Exhibit 3 shows the locations of the top 10 state exporters of agricultural products and foods, machinery and transport equipment, chemicals, raw materials and scrap, and hi-tech goods, in order to give readers a better feel for the growing regional diversification of U.S. exports to China.
Exhibit 3: Locations of the 10 largest U.S. exporters to China by product category
Source: USCBC, China SignPost™
One word of caution in assessing the level and type of a particular state’s exports to China is in order. The data reporting system used for reporting U.S. exports to China by state may inadvertently inflate the apparent exports of states that are home to large ports. For example, we note that the agricultural exports of Louisiana and Washington were $4.7 billion and $4.0 billion, respectively. As such, the large size of the dollar amount is likely due to the fact that these two states have major grain exports ports and that the figures actually reflect in part the value of grain grown by the large Midwestern producers like Iowa and Illinois, and then shipped to China through Gulf Coast and Pacific ports.
As the U.S. exports more goods to China, a number of key questions arise. One is how to increase the U.S. share of China’s total imports, which despite the strong growth in absolute dollar terms has actually fallen from 10% in 2000 to 7% in 2010, according to USCBC. Federal policies can be helpful for promoting exports, but state-level approaches to prospective importers in China and Chinese investment partners may actually be a more effective approach, as it can be more focused and less impeded by national political friction points like currency valuation.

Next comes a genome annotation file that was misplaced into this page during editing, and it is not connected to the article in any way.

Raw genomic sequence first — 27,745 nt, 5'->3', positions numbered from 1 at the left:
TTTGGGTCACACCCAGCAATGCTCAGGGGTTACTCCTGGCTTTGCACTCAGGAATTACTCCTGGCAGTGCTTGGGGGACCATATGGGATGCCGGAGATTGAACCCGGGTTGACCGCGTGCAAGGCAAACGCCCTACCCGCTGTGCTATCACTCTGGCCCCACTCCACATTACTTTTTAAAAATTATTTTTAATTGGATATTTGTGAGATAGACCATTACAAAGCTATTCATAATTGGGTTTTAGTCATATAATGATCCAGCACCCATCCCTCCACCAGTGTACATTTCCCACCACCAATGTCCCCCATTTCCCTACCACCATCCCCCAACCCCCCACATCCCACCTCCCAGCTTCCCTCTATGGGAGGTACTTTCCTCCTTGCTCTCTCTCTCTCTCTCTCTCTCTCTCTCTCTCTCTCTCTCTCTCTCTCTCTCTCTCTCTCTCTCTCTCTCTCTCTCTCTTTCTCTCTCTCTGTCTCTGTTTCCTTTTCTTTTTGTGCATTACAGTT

The second question concerns identifying how to maximize American exports’ access to the Chinese market. Agricultural products, the second largest export in 2010, are driven by the fact that China is close to exhausting its water and arable land supplies in many grain growing areas, and changes in the diet that favor grain-intensive protein items like meat and eggs.
U.S. exports of agricultural and food products to China are well positioned to grow strongly. U.S. agricultural exports to China are dominated by soybeans (~80% of exports), but there is substantial room to expand exports of other grains like corn, as well as pork and beef, if China can be persuaded to remove the substantial regulatory barriers that now impede meat imports from the U.S.
Other items such as hi-tech goods and transportation equipment and other machinery are also well-positioned for further growth in exports to China. However, they face much higher risks of being reverse engineered by Chinese competitors who may then be able to sell products at lower prices and thereby undercut U.S. export markets for these items. In the longer-term, the aerospace industry is likely to face pressure to conduct more assembly operations in China and eventually, China’s domestic manufacturers will be able to compete with Boeing on a high enough level that Chinese aircraft buyers turn more toward domestically made aircraft. This is not to say “don’t export to China,” but it does suggest that tighter safeguards regarding sharing of key technology and industrial process know-how deserve careful scrutiny and regulatory vetting.